Ben Cherington resignation ends very odd tenure with Red Sox
One World Series championship along with what appears to be three last place finishes. What a weird tenure for now-former Red Sox GM Ben Cherington.
So, how was the Ben Cherington Era for you?
'Twas a mixed bag, no matter if you are a Red Sox lover or hater.
In nearly four seasons as the Red Sox general manager -- Cherington resigned Tuesday night as the ballclub hired Dave Dombrowski as club president -- the highs and lows were as extreme as imaginable for the first-time boss.
Remember, Cherington took over the team in the wake of the historic 2011 collapse, where the Red Sox led the AL East on Sept. 1 and blew a nine-game lead over the Rays within 25 days. It culminated with a Jonathan Papelbon blown save coming minutes before Evan Longoria hit a walk-off homer to clinch the wild card for Tampa Bay.
Meanwhile, long-time, decorated executive Theo Epstein was headed to the Cubs and long-time, decorated skipper Terry Francona was out.
Cherington was then tasked with finding a new skipper, only to be vetoed and overruled by then-president Larry Lucchino in favor of Bobby Valentine.
The offseason also provided one of the more annoying storylines, with the beer-and-chicken nonsense from the clubhouse, specifically the reports that starting pitchers would be playing video games while eating chicken and drinking beer in the clubhouse during games they didn't start.
Things didn't get better from there.
The Valentine season was an unmitigated disaster. Cherington was able to clear tons of salary in moving Adrian Gonzalez, Josh Beckett and Carl Crawford to the Dodgers in an August blockbuster, setting the table for a big offseason makeover, though.
That makeover was grabbing a group of veterans on cheap, short-year free agent deals, many of whom were known as pluses in the clubhouse: Shane Victorino, Mike Napoli, David Ross, Koji Uehara, Ryan Dempster, Jonny Gomes and Stephen Drew.
The changes paid off, as the Red Sox -- now with John Farrell at the helm instead of a fired Valentine -- were the best team in baseball, winning their third World Series in the last decade.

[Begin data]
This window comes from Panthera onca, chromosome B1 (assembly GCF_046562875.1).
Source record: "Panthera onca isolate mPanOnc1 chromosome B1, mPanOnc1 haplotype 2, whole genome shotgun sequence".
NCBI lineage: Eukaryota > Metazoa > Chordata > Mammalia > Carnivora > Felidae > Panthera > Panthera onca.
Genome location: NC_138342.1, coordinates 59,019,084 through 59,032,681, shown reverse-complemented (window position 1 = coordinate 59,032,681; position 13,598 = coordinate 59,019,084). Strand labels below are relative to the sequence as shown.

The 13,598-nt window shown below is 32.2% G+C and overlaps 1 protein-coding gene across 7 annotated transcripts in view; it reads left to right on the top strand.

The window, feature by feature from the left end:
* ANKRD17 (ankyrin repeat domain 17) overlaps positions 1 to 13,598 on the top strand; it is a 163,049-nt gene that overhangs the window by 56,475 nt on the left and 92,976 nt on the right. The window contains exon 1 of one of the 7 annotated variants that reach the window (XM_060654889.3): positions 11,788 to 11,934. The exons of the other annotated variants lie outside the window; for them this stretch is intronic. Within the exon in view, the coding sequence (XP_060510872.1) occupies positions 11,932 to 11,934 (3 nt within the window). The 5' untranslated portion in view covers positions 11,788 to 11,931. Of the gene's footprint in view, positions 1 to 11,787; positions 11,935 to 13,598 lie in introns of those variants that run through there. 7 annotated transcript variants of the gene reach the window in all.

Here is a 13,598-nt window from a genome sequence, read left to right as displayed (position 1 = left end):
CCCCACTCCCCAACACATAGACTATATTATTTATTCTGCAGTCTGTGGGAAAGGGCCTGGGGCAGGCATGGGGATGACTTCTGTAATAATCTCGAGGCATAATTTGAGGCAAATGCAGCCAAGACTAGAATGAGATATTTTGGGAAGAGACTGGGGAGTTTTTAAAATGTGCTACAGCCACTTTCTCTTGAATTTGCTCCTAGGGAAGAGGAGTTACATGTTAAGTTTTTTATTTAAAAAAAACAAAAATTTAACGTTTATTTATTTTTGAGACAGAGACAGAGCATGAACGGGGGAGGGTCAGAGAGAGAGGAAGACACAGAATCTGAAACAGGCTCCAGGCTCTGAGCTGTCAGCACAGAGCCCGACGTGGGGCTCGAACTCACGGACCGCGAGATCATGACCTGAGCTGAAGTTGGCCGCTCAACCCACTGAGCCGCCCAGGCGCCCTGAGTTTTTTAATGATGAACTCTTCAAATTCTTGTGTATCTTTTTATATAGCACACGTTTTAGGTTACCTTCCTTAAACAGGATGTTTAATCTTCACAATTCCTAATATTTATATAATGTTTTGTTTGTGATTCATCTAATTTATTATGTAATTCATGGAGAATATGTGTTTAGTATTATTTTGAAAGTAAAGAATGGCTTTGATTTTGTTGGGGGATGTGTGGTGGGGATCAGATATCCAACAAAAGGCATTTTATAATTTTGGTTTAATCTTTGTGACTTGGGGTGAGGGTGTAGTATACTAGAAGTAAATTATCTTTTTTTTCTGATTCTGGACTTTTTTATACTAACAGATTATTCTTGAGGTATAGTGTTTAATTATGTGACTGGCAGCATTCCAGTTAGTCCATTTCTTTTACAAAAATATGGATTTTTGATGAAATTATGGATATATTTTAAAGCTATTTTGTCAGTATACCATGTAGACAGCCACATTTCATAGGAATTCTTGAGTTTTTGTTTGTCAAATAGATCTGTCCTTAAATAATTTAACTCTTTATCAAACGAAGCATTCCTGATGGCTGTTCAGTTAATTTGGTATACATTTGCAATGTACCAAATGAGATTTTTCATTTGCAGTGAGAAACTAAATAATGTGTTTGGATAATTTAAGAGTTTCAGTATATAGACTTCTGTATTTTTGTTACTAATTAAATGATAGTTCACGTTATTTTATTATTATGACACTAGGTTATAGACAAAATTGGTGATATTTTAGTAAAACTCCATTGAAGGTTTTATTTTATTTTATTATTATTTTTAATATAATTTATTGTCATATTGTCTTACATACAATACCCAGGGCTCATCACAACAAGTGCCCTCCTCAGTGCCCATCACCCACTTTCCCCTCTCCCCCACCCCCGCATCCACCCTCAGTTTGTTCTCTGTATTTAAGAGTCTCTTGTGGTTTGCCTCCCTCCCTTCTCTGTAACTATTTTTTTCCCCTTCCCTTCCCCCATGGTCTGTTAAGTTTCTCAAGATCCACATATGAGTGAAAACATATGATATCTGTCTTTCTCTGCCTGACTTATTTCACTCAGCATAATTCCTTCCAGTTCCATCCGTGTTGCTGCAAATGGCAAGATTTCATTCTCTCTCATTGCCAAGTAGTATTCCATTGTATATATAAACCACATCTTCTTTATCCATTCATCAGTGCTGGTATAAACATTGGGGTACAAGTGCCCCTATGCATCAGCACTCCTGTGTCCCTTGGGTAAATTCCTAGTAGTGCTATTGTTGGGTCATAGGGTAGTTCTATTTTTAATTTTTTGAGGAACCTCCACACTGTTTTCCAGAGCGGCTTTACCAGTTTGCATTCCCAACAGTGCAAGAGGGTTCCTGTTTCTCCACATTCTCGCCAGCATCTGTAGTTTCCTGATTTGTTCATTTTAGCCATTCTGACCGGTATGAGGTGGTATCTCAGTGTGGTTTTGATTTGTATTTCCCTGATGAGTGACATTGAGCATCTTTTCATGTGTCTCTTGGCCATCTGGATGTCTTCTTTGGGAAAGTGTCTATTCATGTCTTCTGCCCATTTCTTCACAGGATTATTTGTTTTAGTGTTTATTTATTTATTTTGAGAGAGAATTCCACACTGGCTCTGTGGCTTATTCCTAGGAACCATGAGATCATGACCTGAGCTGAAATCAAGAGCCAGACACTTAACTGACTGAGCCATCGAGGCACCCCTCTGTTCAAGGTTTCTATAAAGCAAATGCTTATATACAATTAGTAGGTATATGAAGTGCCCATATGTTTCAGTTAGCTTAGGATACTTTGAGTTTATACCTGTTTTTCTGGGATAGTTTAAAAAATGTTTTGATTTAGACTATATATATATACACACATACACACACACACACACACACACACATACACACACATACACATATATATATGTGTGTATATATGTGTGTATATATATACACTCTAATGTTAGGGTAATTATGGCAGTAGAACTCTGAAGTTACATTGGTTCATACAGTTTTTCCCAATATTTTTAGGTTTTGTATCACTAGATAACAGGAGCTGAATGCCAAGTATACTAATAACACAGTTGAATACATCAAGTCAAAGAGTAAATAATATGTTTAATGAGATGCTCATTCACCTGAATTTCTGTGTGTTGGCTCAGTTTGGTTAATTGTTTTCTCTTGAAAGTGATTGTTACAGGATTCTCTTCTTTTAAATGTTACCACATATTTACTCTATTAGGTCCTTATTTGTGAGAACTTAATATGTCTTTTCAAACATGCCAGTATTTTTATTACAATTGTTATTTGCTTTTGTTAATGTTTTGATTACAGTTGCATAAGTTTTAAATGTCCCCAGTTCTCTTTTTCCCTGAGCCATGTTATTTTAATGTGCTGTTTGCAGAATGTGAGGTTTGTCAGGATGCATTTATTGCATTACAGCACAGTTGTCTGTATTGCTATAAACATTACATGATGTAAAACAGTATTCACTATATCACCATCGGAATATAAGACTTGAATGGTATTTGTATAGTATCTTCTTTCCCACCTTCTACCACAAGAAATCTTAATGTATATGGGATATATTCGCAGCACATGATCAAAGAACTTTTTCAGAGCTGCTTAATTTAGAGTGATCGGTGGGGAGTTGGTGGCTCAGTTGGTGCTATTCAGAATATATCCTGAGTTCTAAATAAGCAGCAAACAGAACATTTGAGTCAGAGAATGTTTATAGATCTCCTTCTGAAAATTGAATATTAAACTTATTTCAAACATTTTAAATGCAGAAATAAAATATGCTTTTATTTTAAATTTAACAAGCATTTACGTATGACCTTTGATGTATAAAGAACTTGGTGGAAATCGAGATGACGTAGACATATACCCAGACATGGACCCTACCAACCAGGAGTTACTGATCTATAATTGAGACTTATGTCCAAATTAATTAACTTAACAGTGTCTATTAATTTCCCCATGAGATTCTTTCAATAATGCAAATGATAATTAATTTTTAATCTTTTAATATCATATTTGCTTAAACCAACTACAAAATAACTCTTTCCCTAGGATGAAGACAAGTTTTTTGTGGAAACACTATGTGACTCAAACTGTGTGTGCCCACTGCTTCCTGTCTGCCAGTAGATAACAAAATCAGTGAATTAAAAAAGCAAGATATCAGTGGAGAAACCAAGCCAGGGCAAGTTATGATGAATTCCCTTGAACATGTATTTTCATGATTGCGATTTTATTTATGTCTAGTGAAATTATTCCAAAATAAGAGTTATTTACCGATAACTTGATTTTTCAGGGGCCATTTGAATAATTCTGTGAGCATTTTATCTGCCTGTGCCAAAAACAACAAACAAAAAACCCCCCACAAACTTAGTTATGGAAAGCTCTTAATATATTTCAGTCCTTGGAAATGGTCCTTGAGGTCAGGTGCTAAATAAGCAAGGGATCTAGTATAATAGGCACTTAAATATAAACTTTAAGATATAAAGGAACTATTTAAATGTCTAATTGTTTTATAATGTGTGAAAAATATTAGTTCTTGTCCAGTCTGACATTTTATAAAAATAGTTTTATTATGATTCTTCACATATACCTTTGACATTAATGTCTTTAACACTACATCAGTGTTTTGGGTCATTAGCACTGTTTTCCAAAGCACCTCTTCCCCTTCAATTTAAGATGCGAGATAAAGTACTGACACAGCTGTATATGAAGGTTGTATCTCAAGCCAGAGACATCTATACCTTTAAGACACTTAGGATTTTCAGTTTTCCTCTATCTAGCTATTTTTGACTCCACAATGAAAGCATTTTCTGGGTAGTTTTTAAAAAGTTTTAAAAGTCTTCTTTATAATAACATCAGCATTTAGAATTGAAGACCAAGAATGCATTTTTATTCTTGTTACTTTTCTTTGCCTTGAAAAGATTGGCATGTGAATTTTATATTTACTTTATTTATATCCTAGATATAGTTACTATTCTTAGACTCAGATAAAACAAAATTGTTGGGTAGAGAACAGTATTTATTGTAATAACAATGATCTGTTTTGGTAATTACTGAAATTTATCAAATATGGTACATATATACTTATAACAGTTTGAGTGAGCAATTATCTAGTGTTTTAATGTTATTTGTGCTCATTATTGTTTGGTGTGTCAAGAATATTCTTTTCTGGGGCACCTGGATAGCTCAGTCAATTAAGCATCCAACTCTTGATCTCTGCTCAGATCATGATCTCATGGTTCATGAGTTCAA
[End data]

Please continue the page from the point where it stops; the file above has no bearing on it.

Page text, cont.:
That season, however, turned out to be an outlier.
After losing Jarrod Saltalamacchia, Jacoby Ellsbury and a few others, the 2014 Red Sox dealt with injuries and underperformance in their 2014 hangover, resulting in a 71-91 last-place team. Jon Lester, John Lackey and Jake Peavy were traded from the rotation.
In the offseason, Cherington elected to build a stable of groundball-heavy pitchers instead of landing a big-name ace to front the group (the reported offers to Lester were more like non-offers, given the climate), meanwhile adding huge offensive contracts in Pablo Sandoval and Hanley Ramirez. Cuban outfielder Rusney Castillo had been added late in 2014, too.
What the Red Sox got this season was a disaster of a pitching staff with one of baseball's most-explosive offenses. The big mistake in hoping the grounder-heavy strategy worked seems to be in having Sandoval at third base and Ramirez in left. The need for a tip-top infield defense is there as well as a good defensive outfield if the sinkers aren't sinking.
Regardless, it appears the Red Sox are headed for a third last-place finish under Cherington. In four years.
But, wait! In the other year, Cherington's ballclub won the World Series.
So how is he to be viewed by posterity in Boston?
It's hard to say.
On one hand, flags fly forever and you can't take away that World Series title. Cherington did gut part of the core he inherited in order to piecemeal his 2013 roster.
He also inherited the following players from the Epstein regime (which, it should be noted, Cherington was part of as the assistant GM once Jed Hoyer departed for San Diego):
Saltalamacchia, Dustin Pedroia, Will Middlebrooks, Ellsbury, David Ortiz, Xander Bogaerts, Lester, Lackey, Felix Doubront, Clay Buchholz, Junichi Tazawa, Andrew Miller and Daniel Nava, among a few others.
That's an awful lot of value to that 2013 ballclub that Cherington already had with which to work.
He did, however, make the supplemental moves that helped push them over the top.
On the other hand, he's been pretty bad overall, especially since the World Series title.
He did win the World Series, though, and many GMs can't say that.
But many GMs didn't inherit a core that talented with the significant resources of the Red Sox to boot.
Man, this is exhausting. We could probably keep going.
What a weird tenure.
Sayonara, Mr. Cherington. We hardly knew thee. And kinda still don't.
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